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An Interview with Leighton Gage

Author of Buried Strangers


Leighton Gage is the author of an exciting Brazilian crime series featuring Inspector Mario Silva. The first novel in the series is Blood of the Wicked, and the second novel Buried Strangers (published January 2009) is a terrific mystery. This series should draw a large following for those who enjoy crime fiction in exotic locations. For more information about the author, visit his website

This interview was conducted by Guy Savage for (MF). Also, read Savage's review of BURIED STRANGERS.


Buried Strangers by Leighton GageMF: Please describe BURIED STRANGERS for our readers.

LEIGHTON GAGE (LG): If you’re confronted with that recurring problem faced by all serial killers, hiding a lot of bodies, you couldn’t pick a better place than the Serra de Cantareira. The Serra is a mountain range visible from almost any tall building in São Paulo. Visible, at least, on those few days of the year when rain has cleared the veil of pollution that generally hangs over the city.

The rain forest up there is as dense as any in the Amazon, so thick that a small aircraft on a final approach to Congonhas airport went down among the trees back in 1956, and wasn’t found until 1984.

Within jungle that thick, a mere three dozen bodies don’t run a great risk of discovery, unless one of them hasn’t been buried deep, and the ground isn’t being explored by a curious dog.

Both of those factors come together in the first chapter of Buried Strangers. The unearthing of the first body, and the subsequent detection of many more, sparks an investigation by the Brazilian Federal Police.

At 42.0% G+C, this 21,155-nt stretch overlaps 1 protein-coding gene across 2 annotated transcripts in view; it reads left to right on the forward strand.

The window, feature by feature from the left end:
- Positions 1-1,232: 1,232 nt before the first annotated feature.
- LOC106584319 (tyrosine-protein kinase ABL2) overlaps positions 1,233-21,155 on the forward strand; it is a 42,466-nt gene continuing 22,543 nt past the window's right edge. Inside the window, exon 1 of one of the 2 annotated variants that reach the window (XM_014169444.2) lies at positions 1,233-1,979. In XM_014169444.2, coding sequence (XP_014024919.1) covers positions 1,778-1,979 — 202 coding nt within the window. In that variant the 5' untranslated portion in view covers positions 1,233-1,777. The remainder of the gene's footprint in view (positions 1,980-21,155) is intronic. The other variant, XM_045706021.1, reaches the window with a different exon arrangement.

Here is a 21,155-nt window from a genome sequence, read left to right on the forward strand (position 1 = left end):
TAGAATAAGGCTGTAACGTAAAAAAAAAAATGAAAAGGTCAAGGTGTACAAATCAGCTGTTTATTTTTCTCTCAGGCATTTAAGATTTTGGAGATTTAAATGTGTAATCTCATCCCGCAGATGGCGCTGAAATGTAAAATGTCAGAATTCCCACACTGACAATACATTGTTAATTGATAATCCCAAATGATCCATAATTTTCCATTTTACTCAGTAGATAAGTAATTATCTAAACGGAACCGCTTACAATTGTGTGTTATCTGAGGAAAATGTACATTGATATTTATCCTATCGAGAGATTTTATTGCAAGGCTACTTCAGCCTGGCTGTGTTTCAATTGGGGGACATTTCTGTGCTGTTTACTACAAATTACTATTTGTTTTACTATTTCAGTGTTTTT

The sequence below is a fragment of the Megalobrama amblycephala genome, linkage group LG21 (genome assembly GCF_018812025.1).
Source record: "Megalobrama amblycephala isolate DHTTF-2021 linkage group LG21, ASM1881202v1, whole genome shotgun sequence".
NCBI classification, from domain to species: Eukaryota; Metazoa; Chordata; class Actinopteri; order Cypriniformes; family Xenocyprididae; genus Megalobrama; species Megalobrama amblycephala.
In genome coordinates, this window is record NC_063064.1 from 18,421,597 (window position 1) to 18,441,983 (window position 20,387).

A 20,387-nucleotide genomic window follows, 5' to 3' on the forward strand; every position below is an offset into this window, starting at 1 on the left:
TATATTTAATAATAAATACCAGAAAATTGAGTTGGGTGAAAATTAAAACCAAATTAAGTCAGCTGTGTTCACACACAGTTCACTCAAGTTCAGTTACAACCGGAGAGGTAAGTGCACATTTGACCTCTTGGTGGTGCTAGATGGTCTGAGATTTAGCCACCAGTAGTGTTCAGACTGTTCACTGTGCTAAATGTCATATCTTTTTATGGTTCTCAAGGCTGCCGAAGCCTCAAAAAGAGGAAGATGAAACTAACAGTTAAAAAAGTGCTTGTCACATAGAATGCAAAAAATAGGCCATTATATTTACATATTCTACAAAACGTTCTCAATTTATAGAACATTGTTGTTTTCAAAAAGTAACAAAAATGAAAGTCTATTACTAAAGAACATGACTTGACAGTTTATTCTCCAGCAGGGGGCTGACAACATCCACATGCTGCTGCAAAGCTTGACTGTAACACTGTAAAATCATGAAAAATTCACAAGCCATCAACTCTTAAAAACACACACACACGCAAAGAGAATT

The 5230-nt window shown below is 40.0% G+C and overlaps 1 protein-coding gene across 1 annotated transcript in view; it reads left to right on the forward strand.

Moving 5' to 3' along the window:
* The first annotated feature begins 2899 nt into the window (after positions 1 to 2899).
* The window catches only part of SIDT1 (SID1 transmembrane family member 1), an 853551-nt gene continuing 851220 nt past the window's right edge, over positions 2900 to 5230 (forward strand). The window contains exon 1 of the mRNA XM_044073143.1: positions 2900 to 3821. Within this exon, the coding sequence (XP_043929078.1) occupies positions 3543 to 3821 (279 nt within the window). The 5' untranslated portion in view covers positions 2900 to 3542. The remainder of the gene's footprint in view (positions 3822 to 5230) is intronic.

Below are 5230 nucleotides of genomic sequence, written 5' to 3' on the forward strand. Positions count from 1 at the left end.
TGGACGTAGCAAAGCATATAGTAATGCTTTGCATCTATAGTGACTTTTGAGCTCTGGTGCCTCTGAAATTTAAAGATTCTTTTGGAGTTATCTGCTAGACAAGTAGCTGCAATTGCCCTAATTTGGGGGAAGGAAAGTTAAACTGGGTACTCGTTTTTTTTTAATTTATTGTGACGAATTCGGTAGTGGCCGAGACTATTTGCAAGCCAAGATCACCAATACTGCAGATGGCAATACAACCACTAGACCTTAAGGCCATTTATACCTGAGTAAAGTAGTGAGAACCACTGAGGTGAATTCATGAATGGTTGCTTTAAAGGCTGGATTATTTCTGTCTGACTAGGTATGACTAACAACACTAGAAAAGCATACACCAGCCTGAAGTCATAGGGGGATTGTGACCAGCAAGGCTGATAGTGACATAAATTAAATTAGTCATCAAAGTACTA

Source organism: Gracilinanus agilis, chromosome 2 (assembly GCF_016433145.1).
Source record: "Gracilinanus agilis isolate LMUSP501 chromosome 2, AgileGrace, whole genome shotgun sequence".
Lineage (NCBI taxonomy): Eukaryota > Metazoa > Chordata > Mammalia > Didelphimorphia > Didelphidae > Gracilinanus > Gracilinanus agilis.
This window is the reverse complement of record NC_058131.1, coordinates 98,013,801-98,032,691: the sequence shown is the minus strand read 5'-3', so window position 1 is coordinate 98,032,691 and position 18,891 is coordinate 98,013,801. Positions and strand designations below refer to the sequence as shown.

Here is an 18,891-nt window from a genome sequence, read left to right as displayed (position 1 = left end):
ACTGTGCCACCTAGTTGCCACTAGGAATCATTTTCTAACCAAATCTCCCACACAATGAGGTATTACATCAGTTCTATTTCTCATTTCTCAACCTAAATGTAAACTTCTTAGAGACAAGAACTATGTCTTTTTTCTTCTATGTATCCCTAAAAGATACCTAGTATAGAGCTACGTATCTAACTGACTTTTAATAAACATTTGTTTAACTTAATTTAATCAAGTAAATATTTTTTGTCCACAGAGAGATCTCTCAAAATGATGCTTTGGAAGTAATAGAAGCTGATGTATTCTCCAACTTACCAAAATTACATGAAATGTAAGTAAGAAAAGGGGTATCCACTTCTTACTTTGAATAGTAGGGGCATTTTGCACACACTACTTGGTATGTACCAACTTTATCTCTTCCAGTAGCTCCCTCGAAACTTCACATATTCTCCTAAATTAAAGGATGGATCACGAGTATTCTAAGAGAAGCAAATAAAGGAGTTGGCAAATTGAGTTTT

As to the motive for the killings, I can’t tell you about it. It would be a spoiler.


MF: You’ve traveled to a number of countries. Why did you select Brazil for your novels?

Author Leighton GageLG: I’m a Brazil nut. Maybe it has something to do with my (Brazilian) wife of almost thirty years. Maybe it’s our two daughters, who now live in the United States, but still speak Portuguese among themselves. More likely, it’s my mission to inform people about the place. It has become an endless source of fascination for me that a country of almost two hundred million people, with a landmass greater than the continental United States, and one of the top ten economies in the world, is virtually unknown to so many Americans and Europeans. I can’t tell you how many people I’ve come across who think the capital of the country is Buenos Aires. Seriously.


MF: What was the creation process for the Mario Silva books? In other words, how did you come up with these ideas?

LG: In a former life, I used to write and direct documentary films. I started to make one, never finished, about a Brazilian cop and his experiences at the FBI National Academy (not to be confused with the FBI Academy). The material, in the end, wasn’t suitable for a film, but I thought it might make for an interesting book. The book went from non-fiction to fiction, morphed into a story about the haves and have-nots in rural Brazil, got mixed up with the landless worker’s movement and liberation theology and emerged, seven years later, as my first novel, The Blood of the Wicked.

MF: Are your novels based on any real-life crimes?

LG: The short answer is yes. But the names have been changed, not to protect the innocent, but to protect me. And the circumstances around the crimes have been altered to make for a better story.


MF: BURIED STRANGERS contains a great deal of social commentary. Did you set out to do this or did this occur as the narrative moved along?